IT’S ONE of comedy’s all-time great scenes: an incandescent Basil Fawlty, played by the magnificent John Cleese, beating his unreliable runaround with a tree branch after it breaks down during one of the hapless hotelier’s all-too-frequent crises.
But what car was it that received the full force of Fawlty’s fury? Scroll down for the answer…
Basil Fawlty’s car, which received “a damn good thrashing” in the ‘Gourmet Night’ episode of BBC Comedy Fawlty Towers (1975-1979), was a 1967 Austin 1100 Countryman (estate). The episode first aired in October 1975, so the car could have been considered a bit tired by that stage — Fawlty’s model is lambasted throughout the episode for its unreliability.
To be fair to the Austin, however, it’s a car that incorporated some clever engineering for its day. Designed by Alec Issigonis, the genius behind the original Mini, the BMC ADO16 (to give it its internal designation) was launched in 1962 under both the Morris and Austin brands and incorporated similar big-on-the-inside packaging. It also debuted Alex Moulton’s clever Hydrolastic (fluid-based) suspension, which would appear on the Mini from 1964.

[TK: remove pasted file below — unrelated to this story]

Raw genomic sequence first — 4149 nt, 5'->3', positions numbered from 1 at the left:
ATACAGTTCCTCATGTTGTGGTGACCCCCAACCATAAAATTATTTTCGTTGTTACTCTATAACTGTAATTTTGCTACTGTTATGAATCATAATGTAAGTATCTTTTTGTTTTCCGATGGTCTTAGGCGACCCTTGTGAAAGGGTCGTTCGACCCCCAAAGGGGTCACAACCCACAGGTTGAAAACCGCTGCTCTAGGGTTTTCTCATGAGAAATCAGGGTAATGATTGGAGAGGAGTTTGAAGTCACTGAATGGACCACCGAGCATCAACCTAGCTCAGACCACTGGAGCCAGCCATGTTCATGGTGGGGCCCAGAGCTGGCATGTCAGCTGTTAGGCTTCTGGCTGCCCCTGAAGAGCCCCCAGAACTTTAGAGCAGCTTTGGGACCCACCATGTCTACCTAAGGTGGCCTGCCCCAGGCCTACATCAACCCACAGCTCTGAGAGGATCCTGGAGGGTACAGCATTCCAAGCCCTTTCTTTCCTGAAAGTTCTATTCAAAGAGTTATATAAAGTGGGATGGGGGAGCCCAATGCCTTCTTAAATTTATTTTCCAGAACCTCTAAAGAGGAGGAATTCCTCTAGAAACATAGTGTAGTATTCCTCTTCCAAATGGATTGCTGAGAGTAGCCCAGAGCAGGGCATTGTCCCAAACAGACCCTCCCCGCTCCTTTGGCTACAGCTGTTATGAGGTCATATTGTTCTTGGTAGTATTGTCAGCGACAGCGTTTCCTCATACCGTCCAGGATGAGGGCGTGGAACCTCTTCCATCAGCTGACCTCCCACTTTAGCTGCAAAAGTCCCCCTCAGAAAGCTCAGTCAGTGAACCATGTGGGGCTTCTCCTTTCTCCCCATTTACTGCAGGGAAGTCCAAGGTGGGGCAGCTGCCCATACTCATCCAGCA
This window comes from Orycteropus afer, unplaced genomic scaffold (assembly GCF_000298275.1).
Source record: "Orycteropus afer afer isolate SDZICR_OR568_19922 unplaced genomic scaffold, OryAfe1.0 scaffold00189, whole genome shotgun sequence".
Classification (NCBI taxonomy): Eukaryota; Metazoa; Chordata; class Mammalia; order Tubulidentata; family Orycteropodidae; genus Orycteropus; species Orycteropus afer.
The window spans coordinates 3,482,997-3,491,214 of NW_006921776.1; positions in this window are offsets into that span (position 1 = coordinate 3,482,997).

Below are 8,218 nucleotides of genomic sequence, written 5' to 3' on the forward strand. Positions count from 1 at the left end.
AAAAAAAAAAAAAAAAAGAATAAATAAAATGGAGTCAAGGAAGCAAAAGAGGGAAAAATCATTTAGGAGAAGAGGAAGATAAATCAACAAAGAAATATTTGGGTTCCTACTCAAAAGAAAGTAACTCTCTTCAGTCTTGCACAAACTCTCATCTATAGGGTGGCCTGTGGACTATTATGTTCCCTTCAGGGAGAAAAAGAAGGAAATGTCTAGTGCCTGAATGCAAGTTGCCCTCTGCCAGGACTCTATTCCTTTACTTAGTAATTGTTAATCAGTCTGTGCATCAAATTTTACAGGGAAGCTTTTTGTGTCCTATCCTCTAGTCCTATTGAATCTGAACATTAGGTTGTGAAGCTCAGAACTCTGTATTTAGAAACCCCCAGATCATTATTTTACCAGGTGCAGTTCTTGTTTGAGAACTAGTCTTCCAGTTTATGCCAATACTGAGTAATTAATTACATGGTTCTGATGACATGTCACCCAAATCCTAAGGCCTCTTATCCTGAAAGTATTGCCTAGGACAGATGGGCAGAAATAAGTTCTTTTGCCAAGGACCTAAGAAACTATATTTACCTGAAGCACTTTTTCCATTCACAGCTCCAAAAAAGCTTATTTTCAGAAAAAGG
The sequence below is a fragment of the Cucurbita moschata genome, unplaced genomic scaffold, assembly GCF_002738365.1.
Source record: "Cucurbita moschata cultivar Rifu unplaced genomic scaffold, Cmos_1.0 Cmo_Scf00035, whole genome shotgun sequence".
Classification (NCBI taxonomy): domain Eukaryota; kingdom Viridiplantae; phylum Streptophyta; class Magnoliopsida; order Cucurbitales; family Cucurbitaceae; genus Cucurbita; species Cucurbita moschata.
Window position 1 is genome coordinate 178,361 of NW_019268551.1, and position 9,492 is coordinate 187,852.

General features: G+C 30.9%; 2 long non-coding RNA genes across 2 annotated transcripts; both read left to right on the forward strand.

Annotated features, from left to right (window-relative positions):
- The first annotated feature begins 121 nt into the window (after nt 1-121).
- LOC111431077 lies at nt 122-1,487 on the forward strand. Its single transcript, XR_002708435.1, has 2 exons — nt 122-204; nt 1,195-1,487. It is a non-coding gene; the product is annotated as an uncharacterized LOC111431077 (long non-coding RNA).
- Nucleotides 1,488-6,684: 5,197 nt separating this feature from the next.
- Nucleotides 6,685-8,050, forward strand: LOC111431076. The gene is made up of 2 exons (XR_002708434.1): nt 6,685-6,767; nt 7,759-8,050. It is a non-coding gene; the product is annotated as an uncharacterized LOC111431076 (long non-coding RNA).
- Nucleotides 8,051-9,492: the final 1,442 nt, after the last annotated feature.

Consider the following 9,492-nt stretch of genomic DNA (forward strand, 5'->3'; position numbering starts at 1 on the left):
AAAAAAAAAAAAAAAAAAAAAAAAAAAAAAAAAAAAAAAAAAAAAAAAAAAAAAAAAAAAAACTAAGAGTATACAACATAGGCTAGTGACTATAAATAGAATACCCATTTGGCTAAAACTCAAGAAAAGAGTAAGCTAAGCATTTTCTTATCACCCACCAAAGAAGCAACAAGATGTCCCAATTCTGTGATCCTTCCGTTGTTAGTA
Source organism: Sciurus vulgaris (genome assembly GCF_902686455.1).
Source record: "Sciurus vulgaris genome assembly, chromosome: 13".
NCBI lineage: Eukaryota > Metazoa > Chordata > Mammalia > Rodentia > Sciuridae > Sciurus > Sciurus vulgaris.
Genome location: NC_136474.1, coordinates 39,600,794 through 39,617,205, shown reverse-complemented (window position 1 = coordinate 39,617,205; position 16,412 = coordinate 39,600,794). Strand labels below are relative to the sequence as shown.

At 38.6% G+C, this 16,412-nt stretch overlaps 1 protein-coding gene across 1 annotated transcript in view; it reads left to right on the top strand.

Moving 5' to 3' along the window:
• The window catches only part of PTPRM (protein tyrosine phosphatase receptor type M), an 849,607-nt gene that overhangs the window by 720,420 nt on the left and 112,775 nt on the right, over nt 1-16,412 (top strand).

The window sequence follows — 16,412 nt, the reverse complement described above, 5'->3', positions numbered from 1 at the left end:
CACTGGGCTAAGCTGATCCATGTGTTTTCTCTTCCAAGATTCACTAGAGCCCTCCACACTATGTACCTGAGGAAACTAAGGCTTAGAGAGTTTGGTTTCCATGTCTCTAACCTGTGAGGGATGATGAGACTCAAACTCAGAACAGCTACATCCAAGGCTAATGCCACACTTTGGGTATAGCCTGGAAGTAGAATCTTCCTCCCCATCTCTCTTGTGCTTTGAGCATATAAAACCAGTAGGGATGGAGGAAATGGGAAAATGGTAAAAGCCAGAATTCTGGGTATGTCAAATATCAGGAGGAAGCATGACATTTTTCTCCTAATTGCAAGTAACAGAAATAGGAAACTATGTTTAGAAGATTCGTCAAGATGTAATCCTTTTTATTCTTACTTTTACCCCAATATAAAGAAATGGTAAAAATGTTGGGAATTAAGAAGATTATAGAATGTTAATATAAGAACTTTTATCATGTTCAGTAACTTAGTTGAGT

The ADO16 in fact soon became the UK’s best-selling car. The Traveller (Morris) and Countryman (Austin) estate versions arrived in 1966, and new generations arrived in 1967 and 1971, although production was ended in 1974.
Of its Fawlty Towers turn, Cleese, who co-created and co-wrote the show, has said that the choice of branch was the key to the comedy and that an early take was “not funny at all” at first try.
“In my head it was always very funny but when I went off camera, found a branch and came back and hit it, it wasn’t funny at all,” he told the Mail on Sunday. “It was kind of embarrassing. I thought it was because the branch was too rigid so I found a very floppy one. Did it again and it still wasn’t funny.
“I thought, ‘Maybe I will try one more different branch,’ came running in and hit it and it was hilarious. Everyone suddenly said: ‘Oh God! That’s funny.’ It shows these kind of technical things matter a very great deal.”